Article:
(December 16, 2013) A 5.1-magnitude earthquake struck a mountainous and populous area of China’s Hubei Province today, 100 kilometres from the Three Gorges Dam site. Officials have been quick to reassure the public that the dam has remained intact and is operating normally after the event, which occurred at 1:04 p.m. in Enshi Tujia and Miao Autonomous Prefecture, Badong County. Aftershocks and quake-triggered landslides are expected. What more could there be to this story?
Lisa Peryman has worked with Greenpeace Australia and The Wilderness Society (Australia). She studied journalism in New Zealand and book and magazine publishing in Canada. Her background includes reporting and editing for daily newspapers and trade magazines, as well as creative copywriting for broadcast. Lisa is continuing her studies in Canada and currently works with Probe International as an editor and writer.
(November 20, 2013) How did Halloween decorations made by inmates at a notorious Chinese labor camp end up on US store shelves?
(November 18, 2013) China’s “basic dictatorship” system — controversially praised by Liberal Leader Justin Trudeau as some sort of green action plan model — has created an environmental crisis for China, says former SNC-Lavalin chairman Gwyn Morgan.
(October 30, 2013) In April 2012, Liu Bai, a retired journalist dedicated to exposing the plight of Three Gorges Dam migrants and the project’s resettlement legacy of shattered lives, set out to discover what had happened to the first group of migrants who were moved from their homes in the ancient town of Dachang, in Wushan County, Chongqing Municipality, and resettled elsewhere around 11 years ago to make way for the world’s largest dam. What Liu Bai did not expect to find at the other end was that the resettlement of these migrants had not stuck! The majority of this first group of migrants had in fact returned home.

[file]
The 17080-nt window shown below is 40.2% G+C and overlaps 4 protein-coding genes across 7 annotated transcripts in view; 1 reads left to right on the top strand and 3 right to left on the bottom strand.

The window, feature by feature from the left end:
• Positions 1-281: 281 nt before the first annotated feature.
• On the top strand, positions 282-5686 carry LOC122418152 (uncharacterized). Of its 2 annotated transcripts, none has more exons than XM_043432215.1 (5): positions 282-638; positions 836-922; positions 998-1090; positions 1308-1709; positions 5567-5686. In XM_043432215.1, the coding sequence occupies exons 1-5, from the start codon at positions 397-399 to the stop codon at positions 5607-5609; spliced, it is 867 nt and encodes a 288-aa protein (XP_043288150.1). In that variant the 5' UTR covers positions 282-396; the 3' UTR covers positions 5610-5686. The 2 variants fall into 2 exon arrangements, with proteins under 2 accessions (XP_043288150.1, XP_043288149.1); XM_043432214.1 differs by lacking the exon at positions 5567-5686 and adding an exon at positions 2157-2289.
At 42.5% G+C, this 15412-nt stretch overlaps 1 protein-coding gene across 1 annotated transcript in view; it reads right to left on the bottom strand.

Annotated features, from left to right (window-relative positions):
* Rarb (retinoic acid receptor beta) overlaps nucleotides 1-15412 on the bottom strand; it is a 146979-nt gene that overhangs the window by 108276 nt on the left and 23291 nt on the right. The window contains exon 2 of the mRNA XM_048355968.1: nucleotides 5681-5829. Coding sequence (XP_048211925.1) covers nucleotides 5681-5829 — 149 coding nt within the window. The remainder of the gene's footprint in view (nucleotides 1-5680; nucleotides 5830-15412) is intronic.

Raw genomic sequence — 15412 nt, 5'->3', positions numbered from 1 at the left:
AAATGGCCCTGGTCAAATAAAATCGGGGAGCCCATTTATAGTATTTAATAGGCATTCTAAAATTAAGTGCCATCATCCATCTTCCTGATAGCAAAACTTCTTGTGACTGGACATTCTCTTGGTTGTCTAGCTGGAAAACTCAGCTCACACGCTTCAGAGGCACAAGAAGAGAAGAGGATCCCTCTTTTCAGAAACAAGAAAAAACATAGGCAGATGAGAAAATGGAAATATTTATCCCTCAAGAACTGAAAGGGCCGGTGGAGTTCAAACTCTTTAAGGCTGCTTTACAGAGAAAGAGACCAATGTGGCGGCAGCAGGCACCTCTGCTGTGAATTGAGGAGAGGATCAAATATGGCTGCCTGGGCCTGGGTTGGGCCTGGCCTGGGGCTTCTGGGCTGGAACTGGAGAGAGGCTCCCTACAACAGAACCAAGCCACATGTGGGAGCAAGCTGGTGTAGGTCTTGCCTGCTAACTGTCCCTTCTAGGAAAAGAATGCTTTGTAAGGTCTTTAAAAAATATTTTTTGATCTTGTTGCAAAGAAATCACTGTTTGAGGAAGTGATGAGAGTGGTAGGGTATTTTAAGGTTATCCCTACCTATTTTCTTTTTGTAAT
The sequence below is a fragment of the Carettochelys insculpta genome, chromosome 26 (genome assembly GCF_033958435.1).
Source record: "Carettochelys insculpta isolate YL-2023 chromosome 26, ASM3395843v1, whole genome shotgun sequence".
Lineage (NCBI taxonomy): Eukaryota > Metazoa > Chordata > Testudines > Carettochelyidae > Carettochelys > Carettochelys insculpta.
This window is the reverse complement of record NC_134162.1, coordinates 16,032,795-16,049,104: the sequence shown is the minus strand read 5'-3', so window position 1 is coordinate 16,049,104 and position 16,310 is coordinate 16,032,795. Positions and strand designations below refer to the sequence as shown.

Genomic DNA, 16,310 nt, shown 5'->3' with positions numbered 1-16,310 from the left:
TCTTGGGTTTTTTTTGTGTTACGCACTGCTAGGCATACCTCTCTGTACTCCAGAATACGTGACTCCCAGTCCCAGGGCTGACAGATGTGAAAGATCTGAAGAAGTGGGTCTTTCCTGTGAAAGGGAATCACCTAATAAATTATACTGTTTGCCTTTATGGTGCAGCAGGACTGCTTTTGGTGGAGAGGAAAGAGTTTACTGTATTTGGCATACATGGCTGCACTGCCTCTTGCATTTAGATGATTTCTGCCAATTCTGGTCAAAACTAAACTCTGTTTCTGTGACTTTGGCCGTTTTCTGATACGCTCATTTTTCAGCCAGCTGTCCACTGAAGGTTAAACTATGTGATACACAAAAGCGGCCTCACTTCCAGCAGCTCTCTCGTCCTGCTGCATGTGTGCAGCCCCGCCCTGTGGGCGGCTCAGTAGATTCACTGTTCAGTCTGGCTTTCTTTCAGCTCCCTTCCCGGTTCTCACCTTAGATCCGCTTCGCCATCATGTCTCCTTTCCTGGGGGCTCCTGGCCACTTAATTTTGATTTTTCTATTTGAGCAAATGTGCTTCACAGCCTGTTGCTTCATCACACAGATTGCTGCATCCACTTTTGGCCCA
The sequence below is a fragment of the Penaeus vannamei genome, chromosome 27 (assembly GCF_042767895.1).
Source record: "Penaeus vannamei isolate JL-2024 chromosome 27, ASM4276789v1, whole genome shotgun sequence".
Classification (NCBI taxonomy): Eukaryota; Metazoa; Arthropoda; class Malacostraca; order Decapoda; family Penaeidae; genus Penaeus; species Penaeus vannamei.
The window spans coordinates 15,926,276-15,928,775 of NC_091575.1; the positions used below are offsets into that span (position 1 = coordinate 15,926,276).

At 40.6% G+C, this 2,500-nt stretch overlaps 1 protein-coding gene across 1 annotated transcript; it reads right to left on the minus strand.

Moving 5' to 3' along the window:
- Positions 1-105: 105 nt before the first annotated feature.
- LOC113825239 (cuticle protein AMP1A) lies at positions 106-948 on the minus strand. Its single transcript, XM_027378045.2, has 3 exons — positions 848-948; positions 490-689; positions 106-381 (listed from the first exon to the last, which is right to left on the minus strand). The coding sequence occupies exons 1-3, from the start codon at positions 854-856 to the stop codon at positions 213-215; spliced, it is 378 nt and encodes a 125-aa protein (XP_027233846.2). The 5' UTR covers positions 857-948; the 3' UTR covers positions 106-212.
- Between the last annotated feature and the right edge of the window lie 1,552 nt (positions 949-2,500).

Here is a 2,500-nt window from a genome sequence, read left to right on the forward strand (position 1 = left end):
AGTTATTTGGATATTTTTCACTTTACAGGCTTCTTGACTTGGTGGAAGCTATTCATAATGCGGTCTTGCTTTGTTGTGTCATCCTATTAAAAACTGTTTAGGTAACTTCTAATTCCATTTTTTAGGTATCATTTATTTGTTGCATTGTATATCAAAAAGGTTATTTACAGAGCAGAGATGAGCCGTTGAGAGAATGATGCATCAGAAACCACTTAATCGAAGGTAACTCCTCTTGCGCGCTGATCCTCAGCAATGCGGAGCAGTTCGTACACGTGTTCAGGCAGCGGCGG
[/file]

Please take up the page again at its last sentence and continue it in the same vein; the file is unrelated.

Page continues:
(August 20, 2013) The World Bank and Canada’s Department of Foreign Affairs, Trade and Development have banned Canadian engineering giant SNC-Lavalin from bidding on aid contracts. But that hasn’t deterred the Canadian federal department of Public Works from awarding a lucrative defence contract to a subsidiary of the corruption-plagued SNC-Lavalin company.
(August 9, 2013) The effects of the giant dam’s operations on water flow are ramping up the risks of damage from storm surges in Shanghai, says expert. Meanwhile, China’s flood loss potential sounds warning bells for insurers.
(May 7, 2013) Two new documentaries released this month reveal more horrifying details about China’s notorious re-education through labor (RTL) system. Other recent exposés of systemic human rights abuses in the RTL have led to calls to scrap the long-contested practice entirely. China’s new leadership is reportedly reviewing it.
(March 22, 2013) A new report, exclusive to Probe International, calls for urgent monitoring of China’s large dams in areas prone to seismic hazard. These areas may be at increased risk from dam reservoir-induced seismicity (RIS). Scientists have observed that reservoir impoundment may not only increase the risk of strong earthquakes, particularly in areas already vulnerable to high-intensity seismic activity, but may represent a more pronounced risk in the first few years after a dam is filled.